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Garmin is the new title sponsor of the Slipstream-Chipotle team

The new jersey to be unveiled before the Tour

For the third time in 10 days, a major international cycling team has announced a new title sponsor heading into next month’s Tour de France.

GPS maker Garmin International has signed on as the title sponsor of American professional continental team Slipstream-Chipotle through 2010, Garmin and the team announced Wednesday.

The title sponsorship, which sees the team name change to Garmin-Chipotle presented by H30, will commence immediately. A new team jersey, which will incorporate Garmin’s logo with the team’s trademark argyle motif, will be unveiled on July 3 in Brest prior to the start of the Tour.

Garmin has been a second-tier team sponsor this season, below the squad’s three primary backers Chipotle, H30 and Felt Bicycles.

“We were content with that level of sponsorship,” said Garmin vice president of communications Jon Cassat. “But part of what we do is to get close with the team and its mission, providing technology to the team, both car navigation for their vehicles and more importantly GPS-enabled cycling computers. And as we’ve worked with [team physiologist] Allen Lim and [team manager] Jonathan Vaughters, and the riders themselves, trying to get closer to the whole training thing, it just manifested itself that we could take a bigger position. One thing led to another, and we realized if we stepped up now we could be involved in time for the Tour de France. That was reason enough.”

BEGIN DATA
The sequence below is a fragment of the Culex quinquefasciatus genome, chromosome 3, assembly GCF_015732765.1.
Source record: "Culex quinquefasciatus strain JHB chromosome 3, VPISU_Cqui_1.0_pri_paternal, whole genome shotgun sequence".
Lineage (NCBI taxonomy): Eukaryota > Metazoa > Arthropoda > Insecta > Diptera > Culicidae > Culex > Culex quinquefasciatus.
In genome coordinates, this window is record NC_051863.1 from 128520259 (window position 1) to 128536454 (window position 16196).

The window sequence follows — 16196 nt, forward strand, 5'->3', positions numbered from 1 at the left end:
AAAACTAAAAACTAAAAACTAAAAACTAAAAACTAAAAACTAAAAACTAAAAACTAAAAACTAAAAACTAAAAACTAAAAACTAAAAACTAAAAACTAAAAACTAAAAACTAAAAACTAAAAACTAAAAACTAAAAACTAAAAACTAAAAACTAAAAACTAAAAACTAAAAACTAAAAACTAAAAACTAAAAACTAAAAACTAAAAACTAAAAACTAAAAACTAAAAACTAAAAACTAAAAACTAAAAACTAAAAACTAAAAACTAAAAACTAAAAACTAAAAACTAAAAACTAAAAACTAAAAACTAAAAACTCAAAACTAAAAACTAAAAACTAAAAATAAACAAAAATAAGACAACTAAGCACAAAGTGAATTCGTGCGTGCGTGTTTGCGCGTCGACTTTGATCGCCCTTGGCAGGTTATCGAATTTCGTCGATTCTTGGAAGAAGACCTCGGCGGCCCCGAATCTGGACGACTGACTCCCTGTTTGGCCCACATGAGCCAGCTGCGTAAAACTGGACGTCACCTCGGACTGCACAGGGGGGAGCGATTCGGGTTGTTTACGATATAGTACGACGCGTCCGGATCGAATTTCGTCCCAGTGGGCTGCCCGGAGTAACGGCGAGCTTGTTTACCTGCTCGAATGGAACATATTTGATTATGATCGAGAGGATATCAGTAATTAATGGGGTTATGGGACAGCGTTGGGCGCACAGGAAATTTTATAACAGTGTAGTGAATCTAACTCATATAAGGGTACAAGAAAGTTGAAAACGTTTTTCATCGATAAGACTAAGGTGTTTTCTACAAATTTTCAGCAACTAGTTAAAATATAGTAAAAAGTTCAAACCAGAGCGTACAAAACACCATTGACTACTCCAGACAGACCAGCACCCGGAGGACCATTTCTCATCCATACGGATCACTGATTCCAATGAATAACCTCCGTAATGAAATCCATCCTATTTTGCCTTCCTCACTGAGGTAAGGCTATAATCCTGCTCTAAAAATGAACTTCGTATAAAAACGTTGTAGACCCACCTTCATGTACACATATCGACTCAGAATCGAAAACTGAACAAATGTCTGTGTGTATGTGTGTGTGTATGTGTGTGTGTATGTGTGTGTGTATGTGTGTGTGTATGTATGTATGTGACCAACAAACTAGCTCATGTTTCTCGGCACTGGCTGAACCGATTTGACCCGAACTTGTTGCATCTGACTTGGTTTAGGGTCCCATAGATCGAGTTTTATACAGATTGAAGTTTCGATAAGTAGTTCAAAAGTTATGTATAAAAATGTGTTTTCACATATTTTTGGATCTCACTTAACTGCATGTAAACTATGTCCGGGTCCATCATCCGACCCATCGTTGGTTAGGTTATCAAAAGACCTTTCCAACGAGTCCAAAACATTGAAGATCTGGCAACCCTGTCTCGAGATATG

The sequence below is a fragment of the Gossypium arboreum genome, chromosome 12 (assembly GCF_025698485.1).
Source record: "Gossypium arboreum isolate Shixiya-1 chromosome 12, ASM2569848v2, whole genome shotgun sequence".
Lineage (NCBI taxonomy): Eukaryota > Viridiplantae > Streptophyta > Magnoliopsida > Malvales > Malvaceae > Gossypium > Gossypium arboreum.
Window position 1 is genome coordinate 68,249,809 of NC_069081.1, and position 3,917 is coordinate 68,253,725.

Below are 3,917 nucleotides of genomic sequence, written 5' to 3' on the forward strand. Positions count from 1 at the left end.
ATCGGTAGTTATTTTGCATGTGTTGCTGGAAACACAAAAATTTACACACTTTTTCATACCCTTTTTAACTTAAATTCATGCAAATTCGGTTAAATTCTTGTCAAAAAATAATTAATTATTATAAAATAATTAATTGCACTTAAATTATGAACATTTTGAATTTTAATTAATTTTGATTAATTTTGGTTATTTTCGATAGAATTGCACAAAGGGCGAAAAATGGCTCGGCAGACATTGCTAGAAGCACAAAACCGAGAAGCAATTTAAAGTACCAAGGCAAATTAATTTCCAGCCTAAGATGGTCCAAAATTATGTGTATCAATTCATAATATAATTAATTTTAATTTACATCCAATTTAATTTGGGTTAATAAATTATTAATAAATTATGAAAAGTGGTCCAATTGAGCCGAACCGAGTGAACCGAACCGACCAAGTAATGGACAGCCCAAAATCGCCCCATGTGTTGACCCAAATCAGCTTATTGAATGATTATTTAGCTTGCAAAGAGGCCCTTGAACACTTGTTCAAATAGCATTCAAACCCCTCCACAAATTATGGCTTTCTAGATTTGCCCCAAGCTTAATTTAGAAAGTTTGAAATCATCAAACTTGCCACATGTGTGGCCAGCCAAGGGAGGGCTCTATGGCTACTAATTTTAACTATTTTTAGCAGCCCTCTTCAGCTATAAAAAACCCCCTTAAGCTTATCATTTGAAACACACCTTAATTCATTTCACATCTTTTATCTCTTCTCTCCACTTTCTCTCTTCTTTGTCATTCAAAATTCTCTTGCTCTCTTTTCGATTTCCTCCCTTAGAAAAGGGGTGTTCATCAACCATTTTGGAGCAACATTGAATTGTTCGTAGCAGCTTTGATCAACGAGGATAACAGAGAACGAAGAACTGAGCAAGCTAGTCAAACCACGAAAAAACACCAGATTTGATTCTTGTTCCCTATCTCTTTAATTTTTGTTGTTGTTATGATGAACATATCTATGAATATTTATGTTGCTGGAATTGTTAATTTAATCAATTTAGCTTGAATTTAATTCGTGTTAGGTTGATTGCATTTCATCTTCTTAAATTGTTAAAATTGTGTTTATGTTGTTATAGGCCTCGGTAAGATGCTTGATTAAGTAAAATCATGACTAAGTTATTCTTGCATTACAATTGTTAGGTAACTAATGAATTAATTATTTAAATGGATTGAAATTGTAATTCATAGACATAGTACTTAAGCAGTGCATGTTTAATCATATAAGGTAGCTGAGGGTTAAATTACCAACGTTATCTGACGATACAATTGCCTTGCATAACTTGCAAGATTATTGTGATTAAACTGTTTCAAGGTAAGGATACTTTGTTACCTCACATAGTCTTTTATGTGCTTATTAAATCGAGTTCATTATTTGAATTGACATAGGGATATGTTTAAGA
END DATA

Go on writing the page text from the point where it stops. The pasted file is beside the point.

Known as the TIAA-CREF team from 2004 through 2006, New York-based financier Doug Ellis has primarily funded the Slipstream team since 2005. Slipstream is the name of the team’s sports marketing company, co-owned by Ellis and Vaughters.

Slipstream is one of two American teams that had operated during the first half of the 2008 season without the backing of a major corporate sponsor. The other, Team High Road, subsisted on funding from T-Mobile, which severed its relationship at the end of the 2007 season but was obligated to fulfill the majority of its contract through this year.

High Road announced Monday that it had signed American company Columbia Sportswear as title sponsor. Like Garmin’s sponsorship, Columbia’s title sponsorship begins with the Tour de France and carries through 2010.

On June 10 Riis Cycling, the sports management team of Team CSC, announced it had signed Saxo Bank as a co-sponsor heading into the Tour, with Saxo assuming title sponsorship beginning in 2009 for three years.

The three signings represent a positive step for professional cycling, which over the last year saw the demise of the Discovery Channel team as well as longtime sponsors T-Mobile and CSC terminate their involvement with the sport.

And while European ProTour teams Gerolsteiner and Crédit Agricole are still searching for new title sponsors, Vaughters said the recent signings — all, he noted, for teams running independent, third-party anti-doping programs —represents a shift towards accountability and responsibility within team management.

“Fortune 500 companies aren’t going to come in at multi-million dollar levels unless they feel secure in their investment,” Vaughters said. “If you do things right, and make an effort to do everything you can to set a precedent, there are companies out there that really love the sport, and are willing to use the sport as a marketing vehicle. It’s just that there is no messing around any more. It’s survival of the fittest.”

Cassat said Slipstream’s anti-doping policies were in line with Garmin’s corporate culture, emphasizing that the two organizations are a near-perfect fit — a North American sponsor with international interests backing a North American cycling team competing in international events that will not only promote, but also use its product.